This blog post was originally posted on August 7, 2015 and was updated on March 9, 2017.
To make the most of a new city, ask yourself “Where do the locals go?” Try and eat where the people from that city love to eat, shop where they shop and enjoy daily life as they do.
There is nothing better than being the only outsider in the bar or getting that secret recommendation for the little-known coffee shop or side street where you get a real authentic and memorable experience. With that in mind, here’s some advice for how to experience life like a local in Malaga.
How to Live Like a Local in Malaga
Breakfast like a local in Malaga
Like any Spanish city, there are lots of restaurants and bars in Malaga. This does not necessarily mean that they’re all good! For breakfast, try the tejeringos (a special kind of churro unique to Malaga) at Cafeteria Los Valle (Calle Cuarteles, 54).
Another popular breakfast is the pitufo sandwich with tomato, olive oil and ham. You can find these at most local bars, but one of the best in the center is Framil (Calle Cisneros, 1).
If you’re in the mood for a smoothie, try El Ultimo Mono (Calle Santa Maria, 9) just off the Plaza de la Constitución. With an eclectic mix of clientele and a vintage vibe, you’re sure to enjoy whatever fresh made juice or smoothie you choose.
Enjoy the art scene like a local in Malaga
While Malaga is famous for its museums, you might feel a bit touristy heading into the Picasso Museum or the Pompidou. These spots are worth seeing for good reason, but if you want to enjoy the art scene like a local, you’ll have to head off the beaten path.
Check out the Center for Contemporary Art (CAC) (Calle Alemania, S/N), or La Térmica (Avenida de los Guindos, 48), with its rotating exhibits.
There are also some smaller galleries like the Jorge Rando (Calle Cruz del Molinillo, 12). Or if you prefer to enjoy the nice weather, simply take a walk through the neighborhood of SoHo where you can enjoy the street art thanks to the initiative of MAUS Malaga.
Shop like a local in Malaga
If you’re a foodie, one of the first stops on your list will be Atarazanas Market. This historic market is worth a visit, but another option that is a visit to the Mercado del Carmen (Calle Cerrojo, 15), which is near the train station.
While you’re there you can enjoy a shrimp skewer and a cold drink at the bar off to the side, or try a tapa at the new gastronomic stands set up in the center of the market.
Looking for a special souvenir? Why not try a vintage shop? Malaga has a surprising number of wonderful little vintage shops where you can find the perfect treasure to take home.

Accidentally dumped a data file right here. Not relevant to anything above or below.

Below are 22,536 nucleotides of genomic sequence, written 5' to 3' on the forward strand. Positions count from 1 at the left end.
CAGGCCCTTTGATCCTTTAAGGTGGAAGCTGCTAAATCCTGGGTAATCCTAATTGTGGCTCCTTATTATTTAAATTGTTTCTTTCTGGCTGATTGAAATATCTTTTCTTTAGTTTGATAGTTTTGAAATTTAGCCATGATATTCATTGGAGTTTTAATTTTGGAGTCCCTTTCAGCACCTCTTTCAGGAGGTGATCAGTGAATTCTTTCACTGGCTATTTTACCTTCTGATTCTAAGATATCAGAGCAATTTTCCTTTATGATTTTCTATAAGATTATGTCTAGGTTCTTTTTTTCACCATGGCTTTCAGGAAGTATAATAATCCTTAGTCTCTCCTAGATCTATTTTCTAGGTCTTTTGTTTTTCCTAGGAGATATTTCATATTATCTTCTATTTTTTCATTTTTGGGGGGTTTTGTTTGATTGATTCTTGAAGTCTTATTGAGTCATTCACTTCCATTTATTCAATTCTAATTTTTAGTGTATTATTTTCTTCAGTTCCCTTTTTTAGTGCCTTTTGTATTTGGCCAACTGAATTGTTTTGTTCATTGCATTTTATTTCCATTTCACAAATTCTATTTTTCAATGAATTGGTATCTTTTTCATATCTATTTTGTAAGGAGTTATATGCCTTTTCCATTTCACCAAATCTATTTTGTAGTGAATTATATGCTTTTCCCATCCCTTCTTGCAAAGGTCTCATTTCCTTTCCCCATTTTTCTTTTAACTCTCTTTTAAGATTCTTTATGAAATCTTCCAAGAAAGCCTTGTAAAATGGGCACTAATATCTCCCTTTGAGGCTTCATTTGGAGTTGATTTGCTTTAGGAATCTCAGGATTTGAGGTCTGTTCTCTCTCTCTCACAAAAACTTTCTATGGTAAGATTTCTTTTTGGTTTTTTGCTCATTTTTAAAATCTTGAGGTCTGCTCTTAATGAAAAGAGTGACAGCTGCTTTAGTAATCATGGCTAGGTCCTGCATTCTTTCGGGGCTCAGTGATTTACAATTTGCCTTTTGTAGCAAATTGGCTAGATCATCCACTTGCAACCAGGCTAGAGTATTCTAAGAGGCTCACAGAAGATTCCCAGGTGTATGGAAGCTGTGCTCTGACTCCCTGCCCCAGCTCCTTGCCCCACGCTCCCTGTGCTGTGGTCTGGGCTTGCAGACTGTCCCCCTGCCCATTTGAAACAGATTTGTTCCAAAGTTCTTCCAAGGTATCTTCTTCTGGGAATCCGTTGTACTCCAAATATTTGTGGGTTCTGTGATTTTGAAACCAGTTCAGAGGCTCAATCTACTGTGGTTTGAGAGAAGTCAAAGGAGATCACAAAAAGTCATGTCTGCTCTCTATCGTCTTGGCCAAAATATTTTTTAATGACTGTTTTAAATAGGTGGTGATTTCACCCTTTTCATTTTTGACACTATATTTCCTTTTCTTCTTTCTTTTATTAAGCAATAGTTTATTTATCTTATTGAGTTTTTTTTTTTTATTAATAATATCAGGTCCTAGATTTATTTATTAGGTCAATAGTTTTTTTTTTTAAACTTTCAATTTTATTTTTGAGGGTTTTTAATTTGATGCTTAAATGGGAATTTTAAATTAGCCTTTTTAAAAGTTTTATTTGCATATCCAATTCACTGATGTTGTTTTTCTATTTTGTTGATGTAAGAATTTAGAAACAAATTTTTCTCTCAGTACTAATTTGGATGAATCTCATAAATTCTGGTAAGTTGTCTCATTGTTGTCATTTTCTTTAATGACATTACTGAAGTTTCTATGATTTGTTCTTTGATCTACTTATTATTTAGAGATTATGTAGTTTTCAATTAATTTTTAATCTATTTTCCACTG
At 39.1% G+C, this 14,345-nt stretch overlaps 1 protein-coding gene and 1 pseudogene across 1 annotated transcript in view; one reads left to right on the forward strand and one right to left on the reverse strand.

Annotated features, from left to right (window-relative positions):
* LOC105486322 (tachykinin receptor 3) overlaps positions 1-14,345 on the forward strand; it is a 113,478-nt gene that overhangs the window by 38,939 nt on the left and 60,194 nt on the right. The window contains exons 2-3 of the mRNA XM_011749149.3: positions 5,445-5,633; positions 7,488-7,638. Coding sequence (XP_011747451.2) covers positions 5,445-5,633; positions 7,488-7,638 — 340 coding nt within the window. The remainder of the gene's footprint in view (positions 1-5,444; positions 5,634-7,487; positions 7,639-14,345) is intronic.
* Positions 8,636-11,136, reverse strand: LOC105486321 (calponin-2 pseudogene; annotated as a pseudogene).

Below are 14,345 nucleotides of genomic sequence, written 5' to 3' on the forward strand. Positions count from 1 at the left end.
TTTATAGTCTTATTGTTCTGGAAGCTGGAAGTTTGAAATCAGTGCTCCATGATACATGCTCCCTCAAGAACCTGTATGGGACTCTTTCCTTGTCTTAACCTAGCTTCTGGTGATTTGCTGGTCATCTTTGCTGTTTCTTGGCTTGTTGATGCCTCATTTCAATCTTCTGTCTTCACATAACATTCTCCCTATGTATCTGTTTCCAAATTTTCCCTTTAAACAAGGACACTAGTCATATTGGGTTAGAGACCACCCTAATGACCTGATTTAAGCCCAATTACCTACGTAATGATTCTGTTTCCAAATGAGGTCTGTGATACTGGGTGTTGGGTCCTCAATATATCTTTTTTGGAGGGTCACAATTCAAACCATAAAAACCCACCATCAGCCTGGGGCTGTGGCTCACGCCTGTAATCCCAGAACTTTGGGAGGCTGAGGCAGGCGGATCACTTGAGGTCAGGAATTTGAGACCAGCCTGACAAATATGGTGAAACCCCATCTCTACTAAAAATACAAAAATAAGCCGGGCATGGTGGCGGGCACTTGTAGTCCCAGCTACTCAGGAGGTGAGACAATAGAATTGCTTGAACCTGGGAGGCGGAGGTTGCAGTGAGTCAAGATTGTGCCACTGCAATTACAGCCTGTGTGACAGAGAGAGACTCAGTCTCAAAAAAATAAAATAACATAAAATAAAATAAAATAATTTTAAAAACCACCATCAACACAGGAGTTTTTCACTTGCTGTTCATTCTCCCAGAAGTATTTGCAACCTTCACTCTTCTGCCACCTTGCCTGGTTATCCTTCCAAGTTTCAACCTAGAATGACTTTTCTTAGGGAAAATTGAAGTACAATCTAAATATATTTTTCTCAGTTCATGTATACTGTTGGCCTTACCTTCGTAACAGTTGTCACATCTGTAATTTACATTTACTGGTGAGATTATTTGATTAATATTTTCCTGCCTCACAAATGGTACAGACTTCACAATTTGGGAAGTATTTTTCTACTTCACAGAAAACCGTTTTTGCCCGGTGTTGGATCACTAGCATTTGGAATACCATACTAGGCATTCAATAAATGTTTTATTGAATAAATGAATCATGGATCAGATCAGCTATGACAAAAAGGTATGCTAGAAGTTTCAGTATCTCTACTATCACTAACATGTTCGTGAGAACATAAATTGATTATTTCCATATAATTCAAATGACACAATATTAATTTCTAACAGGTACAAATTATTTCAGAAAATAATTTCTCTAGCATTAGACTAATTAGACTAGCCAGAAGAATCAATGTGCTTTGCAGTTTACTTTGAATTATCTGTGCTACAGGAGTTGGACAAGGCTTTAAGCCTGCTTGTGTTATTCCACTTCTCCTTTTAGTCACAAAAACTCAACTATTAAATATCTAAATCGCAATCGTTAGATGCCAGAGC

Have an aperitif like a local in Malaga
In Malaga, locals like to enjoy a little aperitif before lunch whenever possible. The drink of choice? Malaga sweet wine! You’ve probably heard of Antigua Casa de Guardia, but consider heading to a place a that’s bit less touristy.
Try the wines at La Odisea Vinos de Malaga (Subida Coracha, 1). Here you can try all the different kinds of wine from Malaga with a bit of cheese to nibble on. If you call ahead, the grandmother of the family that owns the place will even make a tortilla for you to share!
Lunch like a local in Malaga
If you want to have lunch like a local in Malaga, the best option is to head to the beach. The best spot for a sardine espeto is the Playa del Dedo in the neighborhood of El Palo.
Miguelito El Cariñoso (Paseo Marítimo del Pedregal, 77) has delicious fried fish of all kinds, and El Tintero II (Playa del Dedo, s/n) is another Malaga classic.
If you are crunched for time and still want to try some delicious fried fish, stick around the center and try Bar La Comba (Calle Compás de la Victoria, 17) just by the Church of La Victoria.
Go to the beach like a local in Malaga
You may have noticed that the beaches of the city of Malaga are filled with a mix of tourists and locals. The majority of the people from Malaga like to hop in their car or get on their motorcycle to enjoy one of the less touristy beaches. A few noteworthy spots are Los Alamos, Sacaba Beach and Guadalmar.
Coffee shops where the locals go in Malaga
There are plenty of places to stop for coffee in Malaga, but not all of them are as welcoming and delicious as Julia Bakery (Calle Carretería, 44). The owners are quick to strike up a conversation and they have the most delicious homemade cupcakes in town (along with great coffee and tea!). The decoration is minimal and if you close your eyes, you might even think you’re in Brooklyn.
Dinner like a local in Malaga
Dinner in Malaga is often tapas shared with friends at a local bar. Try a unique little bar in the center called Taberna Las Merchanas (Calle Mosquera, 5). The decoration is all Holy Week themed, but they make the most delicious little montadito sandwiches and homemade croquetas.
Another favorite for dinner in Malaga is a campero sandwich, which is basically a round panini made with a special bread. The original is made with ham, but you can get a campero with shrimp, chicken, and pretty much any other combination depending on the shop. The best local spot? El Mendivil (Calle Mendivil, 18) located right near the train and bus station in El Perchel.
Nightlife like a local in Malaga
Time for a drink? Head to the rooftop terrace at Alcazaba Premium Hostal (Calle Alcazabilla, 12), or enjoy a drink by the water at the Baños del Carmen (Calle Boliva, 40). There are also numerous dance clubs for almost any taste, as well as jazz clubs like Clarence Jazz Club (Calle Cañón 5)
See Also: The complete guide to nightlife in Malaga